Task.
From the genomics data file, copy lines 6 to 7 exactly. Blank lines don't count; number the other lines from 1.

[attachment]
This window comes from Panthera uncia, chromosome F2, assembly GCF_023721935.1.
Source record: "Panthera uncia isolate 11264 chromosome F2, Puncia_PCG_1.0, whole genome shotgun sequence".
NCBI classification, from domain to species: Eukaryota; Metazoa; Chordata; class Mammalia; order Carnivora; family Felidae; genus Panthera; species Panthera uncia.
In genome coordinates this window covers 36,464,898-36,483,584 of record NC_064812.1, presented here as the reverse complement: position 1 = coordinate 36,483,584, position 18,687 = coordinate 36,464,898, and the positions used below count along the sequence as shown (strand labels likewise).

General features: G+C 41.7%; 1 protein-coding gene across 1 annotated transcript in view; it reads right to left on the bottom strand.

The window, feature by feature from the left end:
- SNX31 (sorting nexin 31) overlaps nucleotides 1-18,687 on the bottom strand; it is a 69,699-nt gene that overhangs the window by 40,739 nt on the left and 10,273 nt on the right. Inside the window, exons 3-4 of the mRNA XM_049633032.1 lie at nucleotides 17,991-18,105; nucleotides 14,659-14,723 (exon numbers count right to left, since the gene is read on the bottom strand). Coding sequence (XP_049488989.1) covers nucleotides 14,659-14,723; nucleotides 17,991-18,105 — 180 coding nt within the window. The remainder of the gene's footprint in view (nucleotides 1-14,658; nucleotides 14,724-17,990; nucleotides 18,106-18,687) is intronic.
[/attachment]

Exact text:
The window, feature by feature from the left end:
- SNX31 (sorting nexin 31) overlaps nucleotides 1-18,687 on the bottom strand; it is a 69,699-nt gene that overhangs the window by 40,739 nt on the left and 10,273 nt on the right. Inside the window, exons 3-4 of the mRNA XM_049633032.1 lie at nucleotides 17,991-18,105; nucleotides 14,659-14,723 (exon numbers count right to left, since the gene is read on the bottom strand). Coding sequence (XP_049488989.1) covers nucleotides 14,659-14,723; nucleotides 17,991-18,105 — 180 coding nt within the window. The remainder of the gene's footprint in view (nucleotides 1-14,658; nucleotides 14,724-17,990; nucleotides 18,106-18,687) is intronic.